Bramble: Organic lessons

While the word bramble is taken from bramble fruits, (they grow wild like raspberries, blackberries and some roses,) here I mean you can run with essential ideas and take them in varied directions.  My first Bramble is entitled: Organic Lessons.

It is designed to encourage educators and self-motivated students to explore and consider fresh ways to look at learning and inspire learning in others.  The field of study and even the age and nature of the intended student population does not matter.  These are cornerstone ideas to generate a new language to discuss human growth. 

There is no more compelling directive in all of human endeavor than to learn about the world – our science studies it, our math seeks to describe it and the language of our fact and fiction writing explicates and explores it.  Yet our schooling systems on most every level are taught inside buildings, with very few “field” trips and real world investigations.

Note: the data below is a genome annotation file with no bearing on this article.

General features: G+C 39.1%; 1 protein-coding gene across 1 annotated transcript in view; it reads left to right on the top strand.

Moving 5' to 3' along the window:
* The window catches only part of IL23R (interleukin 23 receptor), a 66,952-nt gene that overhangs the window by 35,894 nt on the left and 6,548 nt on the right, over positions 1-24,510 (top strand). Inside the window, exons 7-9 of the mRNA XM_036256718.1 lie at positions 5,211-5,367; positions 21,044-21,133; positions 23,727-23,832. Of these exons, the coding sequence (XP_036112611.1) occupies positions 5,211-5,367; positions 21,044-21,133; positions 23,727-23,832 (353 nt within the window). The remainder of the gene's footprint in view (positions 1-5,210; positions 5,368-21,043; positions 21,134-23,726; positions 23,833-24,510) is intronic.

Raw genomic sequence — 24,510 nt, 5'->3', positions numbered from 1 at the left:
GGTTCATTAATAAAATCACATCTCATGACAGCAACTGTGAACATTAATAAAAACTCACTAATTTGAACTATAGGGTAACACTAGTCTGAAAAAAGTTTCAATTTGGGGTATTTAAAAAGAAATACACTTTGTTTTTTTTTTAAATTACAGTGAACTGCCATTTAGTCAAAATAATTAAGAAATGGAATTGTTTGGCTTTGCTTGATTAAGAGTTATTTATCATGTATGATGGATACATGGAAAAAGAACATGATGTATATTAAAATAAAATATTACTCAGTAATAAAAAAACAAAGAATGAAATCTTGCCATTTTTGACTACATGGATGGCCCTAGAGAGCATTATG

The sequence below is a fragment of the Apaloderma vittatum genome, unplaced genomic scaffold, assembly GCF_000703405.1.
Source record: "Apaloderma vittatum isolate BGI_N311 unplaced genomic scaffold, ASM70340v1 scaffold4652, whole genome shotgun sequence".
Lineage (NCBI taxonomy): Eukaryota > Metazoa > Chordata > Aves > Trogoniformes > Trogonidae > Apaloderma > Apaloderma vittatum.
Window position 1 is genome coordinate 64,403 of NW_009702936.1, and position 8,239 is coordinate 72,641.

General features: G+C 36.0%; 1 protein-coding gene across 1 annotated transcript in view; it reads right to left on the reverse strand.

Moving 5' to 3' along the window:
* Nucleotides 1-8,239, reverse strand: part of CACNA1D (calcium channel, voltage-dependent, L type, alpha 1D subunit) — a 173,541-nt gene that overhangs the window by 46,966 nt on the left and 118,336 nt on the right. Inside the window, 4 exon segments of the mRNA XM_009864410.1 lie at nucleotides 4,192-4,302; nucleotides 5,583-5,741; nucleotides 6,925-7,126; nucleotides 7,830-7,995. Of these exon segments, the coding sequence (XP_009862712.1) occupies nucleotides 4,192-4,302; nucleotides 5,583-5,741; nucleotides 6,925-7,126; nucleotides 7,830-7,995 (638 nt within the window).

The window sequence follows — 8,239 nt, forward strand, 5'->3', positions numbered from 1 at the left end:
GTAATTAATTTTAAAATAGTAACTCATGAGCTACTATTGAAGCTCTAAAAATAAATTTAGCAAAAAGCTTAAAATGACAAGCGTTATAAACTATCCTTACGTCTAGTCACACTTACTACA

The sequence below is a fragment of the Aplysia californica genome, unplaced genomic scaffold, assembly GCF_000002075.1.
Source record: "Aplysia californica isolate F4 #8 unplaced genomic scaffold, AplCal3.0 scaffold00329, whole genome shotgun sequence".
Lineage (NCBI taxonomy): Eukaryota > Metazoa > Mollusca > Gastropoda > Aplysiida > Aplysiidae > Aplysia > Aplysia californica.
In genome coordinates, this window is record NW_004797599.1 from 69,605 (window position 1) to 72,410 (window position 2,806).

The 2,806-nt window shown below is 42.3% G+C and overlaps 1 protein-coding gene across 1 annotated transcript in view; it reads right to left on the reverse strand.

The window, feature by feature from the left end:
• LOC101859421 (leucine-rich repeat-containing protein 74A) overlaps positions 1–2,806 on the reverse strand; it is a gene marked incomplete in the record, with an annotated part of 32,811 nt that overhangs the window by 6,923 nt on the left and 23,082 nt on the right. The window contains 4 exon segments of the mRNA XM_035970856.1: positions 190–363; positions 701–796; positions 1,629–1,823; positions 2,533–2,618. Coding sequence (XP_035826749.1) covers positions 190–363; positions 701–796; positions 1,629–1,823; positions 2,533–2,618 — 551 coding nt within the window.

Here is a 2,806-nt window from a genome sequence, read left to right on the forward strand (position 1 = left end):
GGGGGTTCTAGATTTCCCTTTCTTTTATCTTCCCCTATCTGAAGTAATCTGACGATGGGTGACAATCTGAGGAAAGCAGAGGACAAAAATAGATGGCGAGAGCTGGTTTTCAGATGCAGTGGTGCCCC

We do speak of fields of study, fields of endeavor, even battlefields.  Aristotle created a “peripatetic” school – to walk around Athens while students indicated points of interest.  What would happen if we did that today with our own students. If you try a version of this, let me know.

Even our religious works talk of a garden as the primal setting of all human history.  Whether literally, metaphorically or analogously, this is where we must begin as we rethink the basics of human understanding and thus how to approach learning.  If we put away most everything we thought we knew about schooling, we can (and must) begin again.

Teachers’ Workbook: Watch an infant learn for 20 minutes.  Take notes or not. If possible, come back a few weeks later and watch the same child again. Seek to Identify what he now knows that he didn’t before.

If you’re a parent, keep a baby book. It’s old fashioned, but maybe not.

Be a novice again at something.  And while you learn this task, this new quest you’ve set yourself, reflect on your approach.  What understandings did you come away with? What worked for you?  What works for you generally?  Is that the same as what works for others? Be more specific than the “black box” presentations common to modern educational theorists.  That’s where the teacher puts something into the student box and measures what comes out of them sometime later, with no particular clarity as to what goes on between the input and the outcome. Have you heard the expression, “In one ear and out the other?” 

‘Education is like play; if it isn’t fun, we’re doing it wrong.’  
k s moss, 1974

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